U.S. flag

An official website of the United States government

Dot gov

Official websites use .gov
A .gov website belongs to an official government organization in the United States.


Secure .gov websites use HTTPS
A lock ( ) or https:// means you’ve safely connected to the .gov website. Share sensitive information only on official, secure websites.


Main content area

Acquisition and loss of virulence-associated factors during genome evolution and speciation in three clades of Bordetella species

Bodo Linz, Yury V. Ivanov, Andrew Preston, Lauren Brinkac, Julian Parkhill, Maria Kim, Simon R. Harris, Laura L. Goodfield, Norman K. Fry, Andrew R. Gorringe, Tracy L. Nicholson, Karen B. Register, Liliana Losada, Eric T. Harvill
BMC genomics 2016 v.17 no.1 pp. 767-784
Bordetella, antigens, bacterial toxins, birds, coevolution, gene deletion, genes, nucleotide sequences, pathogens, phylogeny, protein secretion, sequence diversity, vaccines, virulence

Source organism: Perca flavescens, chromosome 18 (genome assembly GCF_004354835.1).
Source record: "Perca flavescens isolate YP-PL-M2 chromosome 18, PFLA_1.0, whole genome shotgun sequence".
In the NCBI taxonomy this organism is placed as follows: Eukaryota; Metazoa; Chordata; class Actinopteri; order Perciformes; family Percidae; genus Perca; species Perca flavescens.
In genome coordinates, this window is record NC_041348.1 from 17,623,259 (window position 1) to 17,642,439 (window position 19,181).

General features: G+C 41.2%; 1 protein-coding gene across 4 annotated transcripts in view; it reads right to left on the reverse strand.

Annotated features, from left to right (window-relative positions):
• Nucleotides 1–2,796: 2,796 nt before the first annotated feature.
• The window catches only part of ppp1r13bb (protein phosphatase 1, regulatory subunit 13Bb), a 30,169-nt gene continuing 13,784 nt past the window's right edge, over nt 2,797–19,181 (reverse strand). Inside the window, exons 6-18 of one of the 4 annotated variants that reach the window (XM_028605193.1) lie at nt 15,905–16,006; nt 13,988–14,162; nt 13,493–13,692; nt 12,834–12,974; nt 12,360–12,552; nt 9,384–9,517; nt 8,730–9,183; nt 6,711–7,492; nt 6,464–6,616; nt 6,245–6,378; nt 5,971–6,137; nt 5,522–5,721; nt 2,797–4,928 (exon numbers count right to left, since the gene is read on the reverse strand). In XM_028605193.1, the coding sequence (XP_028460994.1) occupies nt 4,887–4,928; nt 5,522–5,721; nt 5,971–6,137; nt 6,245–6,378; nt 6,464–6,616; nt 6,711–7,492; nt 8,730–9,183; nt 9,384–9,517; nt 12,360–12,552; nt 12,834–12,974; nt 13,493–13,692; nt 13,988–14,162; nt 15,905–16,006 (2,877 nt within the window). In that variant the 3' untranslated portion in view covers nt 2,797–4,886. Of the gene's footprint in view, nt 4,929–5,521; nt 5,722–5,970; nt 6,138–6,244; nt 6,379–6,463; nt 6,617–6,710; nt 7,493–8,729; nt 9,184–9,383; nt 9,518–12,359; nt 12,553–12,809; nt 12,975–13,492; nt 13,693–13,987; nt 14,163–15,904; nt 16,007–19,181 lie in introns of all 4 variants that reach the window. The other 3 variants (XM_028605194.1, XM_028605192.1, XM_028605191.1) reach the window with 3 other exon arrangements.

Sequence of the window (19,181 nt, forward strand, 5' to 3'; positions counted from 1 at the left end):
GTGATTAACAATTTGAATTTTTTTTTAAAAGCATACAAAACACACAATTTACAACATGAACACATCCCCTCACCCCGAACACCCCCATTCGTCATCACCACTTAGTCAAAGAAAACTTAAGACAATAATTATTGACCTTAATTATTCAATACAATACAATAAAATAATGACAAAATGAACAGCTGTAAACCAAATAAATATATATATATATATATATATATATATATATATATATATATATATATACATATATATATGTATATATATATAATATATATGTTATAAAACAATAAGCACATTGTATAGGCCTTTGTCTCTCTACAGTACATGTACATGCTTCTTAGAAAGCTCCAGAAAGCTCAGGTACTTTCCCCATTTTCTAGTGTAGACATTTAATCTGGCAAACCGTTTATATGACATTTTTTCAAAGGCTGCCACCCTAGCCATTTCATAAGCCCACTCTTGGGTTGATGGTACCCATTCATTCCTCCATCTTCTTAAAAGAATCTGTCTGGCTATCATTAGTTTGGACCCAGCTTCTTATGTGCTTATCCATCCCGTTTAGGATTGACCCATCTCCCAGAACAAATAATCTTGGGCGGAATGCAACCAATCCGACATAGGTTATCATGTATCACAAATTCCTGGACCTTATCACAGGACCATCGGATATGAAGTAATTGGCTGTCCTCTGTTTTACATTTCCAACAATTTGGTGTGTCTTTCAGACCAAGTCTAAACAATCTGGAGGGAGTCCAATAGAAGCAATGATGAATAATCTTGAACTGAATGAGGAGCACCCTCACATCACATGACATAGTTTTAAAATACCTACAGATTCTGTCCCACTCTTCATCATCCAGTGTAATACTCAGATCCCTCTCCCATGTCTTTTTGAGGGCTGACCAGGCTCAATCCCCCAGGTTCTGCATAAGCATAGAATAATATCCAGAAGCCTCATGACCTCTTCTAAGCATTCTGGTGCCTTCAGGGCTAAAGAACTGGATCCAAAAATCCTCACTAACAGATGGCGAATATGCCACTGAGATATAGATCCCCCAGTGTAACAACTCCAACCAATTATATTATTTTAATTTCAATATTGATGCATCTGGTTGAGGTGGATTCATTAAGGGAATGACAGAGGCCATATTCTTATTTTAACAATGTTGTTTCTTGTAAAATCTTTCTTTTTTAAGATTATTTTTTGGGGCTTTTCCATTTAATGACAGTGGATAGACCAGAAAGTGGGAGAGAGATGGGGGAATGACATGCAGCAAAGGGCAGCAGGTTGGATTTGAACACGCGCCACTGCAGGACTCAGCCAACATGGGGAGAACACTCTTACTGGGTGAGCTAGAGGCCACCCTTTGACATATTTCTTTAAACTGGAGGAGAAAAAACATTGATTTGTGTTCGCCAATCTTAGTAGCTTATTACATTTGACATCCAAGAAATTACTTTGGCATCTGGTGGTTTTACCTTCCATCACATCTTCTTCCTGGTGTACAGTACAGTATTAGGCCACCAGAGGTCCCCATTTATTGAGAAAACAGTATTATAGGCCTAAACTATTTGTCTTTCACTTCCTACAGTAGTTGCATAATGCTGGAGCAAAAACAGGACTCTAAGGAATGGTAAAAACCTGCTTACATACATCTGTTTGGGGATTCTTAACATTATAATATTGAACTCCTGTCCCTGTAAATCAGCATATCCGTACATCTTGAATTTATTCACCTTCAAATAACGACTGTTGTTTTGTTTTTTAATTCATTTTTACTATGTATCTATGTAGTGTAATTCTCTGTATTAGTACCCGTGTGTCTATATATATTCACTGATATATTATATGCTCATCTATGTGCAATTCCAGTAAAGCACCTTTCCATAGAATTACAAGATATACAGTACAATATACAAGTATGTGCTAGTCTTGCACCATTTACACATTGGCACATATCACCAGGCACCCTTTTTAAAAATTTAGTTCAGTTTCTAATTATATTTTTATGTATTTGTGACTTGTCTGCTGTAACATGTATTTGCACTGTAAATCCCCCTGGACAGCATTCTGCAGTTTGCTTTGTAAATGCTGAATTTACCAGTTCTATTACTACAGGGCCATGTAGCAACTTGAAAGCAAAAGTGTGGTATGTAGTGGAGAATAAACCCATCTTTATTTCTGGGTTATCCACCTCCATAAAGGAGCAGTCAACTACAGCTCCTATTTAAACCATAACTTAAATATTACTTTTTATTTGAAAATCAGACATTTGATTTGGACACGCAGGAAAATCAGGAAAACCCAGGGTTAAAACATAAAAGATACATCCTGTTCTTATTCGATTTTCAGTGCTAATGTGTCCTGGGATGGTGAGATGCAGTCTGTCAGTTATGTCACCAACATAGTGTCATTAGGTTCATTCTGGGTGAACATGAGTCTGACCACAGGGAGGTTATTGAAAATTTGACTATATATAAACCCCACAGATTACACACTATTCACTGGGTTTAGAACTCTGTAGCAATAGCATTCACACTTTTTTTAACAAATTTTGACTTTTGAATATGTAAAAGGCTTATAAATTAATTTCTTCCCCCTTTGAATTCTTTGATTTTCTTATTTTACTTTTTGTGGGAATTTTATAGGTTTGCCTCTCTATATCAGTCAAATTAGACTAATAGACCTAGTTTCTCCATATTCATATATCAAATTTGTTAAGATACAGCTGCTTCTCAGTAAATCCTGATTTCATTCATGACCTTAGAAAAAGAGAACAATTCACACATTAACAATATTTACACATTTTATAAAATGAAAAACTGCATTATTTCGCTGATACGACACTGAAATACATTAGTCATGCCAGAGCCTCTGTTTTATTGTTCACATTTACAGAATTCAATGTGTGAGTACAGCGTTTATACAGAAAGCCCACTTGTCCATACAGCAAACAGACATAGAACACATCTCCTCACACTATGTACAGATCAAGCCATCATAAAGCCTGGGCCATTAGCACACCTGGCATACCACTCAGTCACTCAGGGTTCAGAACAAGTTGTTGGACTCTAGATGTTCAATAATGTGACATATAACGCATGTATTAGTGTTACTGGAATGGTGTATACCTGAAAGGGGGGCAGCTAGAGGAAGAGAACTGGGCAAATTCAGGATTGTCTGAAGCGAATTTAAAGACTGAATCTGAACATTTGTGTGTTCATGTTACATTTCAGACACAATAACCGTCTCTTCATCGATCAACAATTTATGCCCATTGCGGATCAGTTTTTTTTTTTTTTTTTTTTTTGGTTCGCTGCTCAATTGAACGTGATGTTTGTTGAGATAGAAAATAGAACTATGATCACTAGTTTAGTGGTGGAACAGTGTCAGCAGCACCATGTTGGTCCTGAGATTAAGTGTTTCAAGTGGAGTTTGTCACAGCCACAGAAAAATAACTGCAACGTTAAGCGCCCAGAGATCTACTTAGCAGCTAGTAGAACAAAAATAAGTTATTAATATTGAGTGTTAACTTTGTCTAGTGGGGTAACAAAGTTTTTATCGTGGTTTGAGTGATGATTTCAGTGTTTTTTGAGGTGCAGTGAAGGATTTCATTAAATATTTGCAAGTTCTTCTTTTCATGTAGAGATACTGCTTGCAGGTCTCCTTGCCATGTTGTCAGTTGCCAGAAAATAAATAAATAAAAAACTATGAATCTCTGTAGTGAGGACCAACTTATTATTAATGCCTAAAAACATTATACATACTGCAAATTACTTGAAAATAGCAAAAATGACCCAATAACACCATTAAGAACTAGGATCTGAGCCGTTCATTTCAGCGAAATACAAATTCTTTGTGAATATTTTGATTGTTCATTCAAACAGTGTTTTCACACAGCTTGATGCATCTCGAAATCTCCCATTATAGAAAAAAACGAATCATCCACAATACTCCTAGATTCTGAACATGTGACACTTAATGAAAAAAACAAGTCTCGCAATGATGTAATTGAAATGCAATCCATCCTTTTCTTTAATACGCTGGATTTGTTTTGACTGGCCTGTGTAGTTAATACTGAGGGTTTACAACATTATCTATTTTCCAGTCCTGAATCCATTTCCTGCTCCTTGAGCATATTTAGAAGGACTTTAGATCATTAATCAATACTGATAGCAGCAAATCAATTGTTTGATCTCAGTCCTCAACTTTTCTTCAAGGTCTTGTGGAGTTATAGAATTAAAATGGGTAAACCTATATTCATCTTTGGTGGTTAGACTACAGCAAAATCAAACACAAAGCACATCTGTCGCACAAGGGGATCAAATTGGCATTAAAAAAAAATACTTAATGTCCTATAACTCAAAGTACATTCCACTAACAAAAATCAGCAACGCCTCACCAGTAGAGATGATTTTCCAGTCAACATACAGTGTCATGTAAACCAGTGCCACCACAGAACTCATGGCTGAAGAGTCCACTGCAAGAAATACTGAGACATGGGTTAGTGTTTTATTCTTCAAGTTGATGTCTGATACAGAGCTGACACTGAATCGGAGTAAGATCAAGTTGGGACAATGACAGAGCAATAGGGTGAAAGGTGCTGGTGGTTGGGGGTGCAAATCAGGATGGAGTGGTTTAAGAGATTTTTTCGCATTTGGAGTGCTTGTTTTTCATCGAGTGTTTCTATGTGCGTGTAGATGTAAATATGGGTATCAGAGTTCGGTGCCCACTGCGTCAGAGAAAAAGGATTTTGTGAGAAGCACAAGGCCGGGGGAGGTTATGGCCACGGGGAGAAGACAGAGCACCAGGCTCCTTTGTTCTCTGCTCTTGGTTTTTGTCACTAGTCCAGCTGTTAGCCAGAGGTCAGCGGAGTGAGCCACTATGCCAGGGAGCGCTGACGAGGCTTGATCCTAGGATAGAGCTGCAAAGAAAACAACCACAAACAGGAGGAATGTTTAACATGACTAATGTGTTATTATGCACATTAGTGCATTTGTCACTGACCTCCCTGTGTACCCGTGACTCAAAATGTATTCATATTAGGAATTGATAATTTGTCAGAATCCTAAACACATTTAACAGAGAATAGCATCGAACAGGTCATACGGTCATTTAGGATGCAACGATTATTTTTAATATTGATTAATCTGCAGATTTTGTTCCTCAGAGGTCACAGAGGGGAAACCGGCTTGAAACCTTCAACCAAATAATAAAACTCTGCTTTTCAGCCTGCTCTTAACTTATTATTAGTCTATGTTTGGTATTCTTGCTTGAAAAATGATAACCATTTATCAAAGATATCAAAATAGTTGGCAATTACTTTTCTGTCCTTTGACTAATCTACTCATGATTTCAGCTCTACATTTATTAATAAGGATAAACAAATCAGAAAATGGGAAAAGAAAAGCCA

Background The genus Bordetella consists of nine species that include important respiratory pathogens such as the ‘classical’ species B. bronchiseptica, B. pertussis and B. parapertussis and six more distantly related and less extensively studied species. Here we analyze sequence diversity and gene content of 128 genome sequences from all nine species with focus on the evolution of virulence-associated factors. Results Both genome-wide sequence-based and gene content-based phylogenetic trees divide the genus into three species clades. The phylogenies are congruent between species suggesting genus-wide co-evolution of sequence diversity and gene content, but less correlated within species, mainly because of strain-specific presence of many different prophages. We compared the genomes with focus on virulence-associated genes and identified multiple clade-specific, species-specific and strain-specific events of gene acquisition and gene loss, including genes encoding O-antigens, protein secretion systems and bacterial toxins. Gene loss was more frequent than gene gain throughout the evolution, and loss of hundreds of genes was associated with the origin of several species, including the recently evolved human-restricted B. pertussis and B. holmesii, B. parapertussis and the avian pathogen B. avium. Conclusions Acquisition and loss of multiple genes drive the evolution and speciation in the genus Bordetella, including large scale gene loss associated with the origin of several species. Recent loss and functional inactivation of genes, including those encoding pertussis vaccine components and bacterial toxins, in individual strains emphasize ongoing evolution.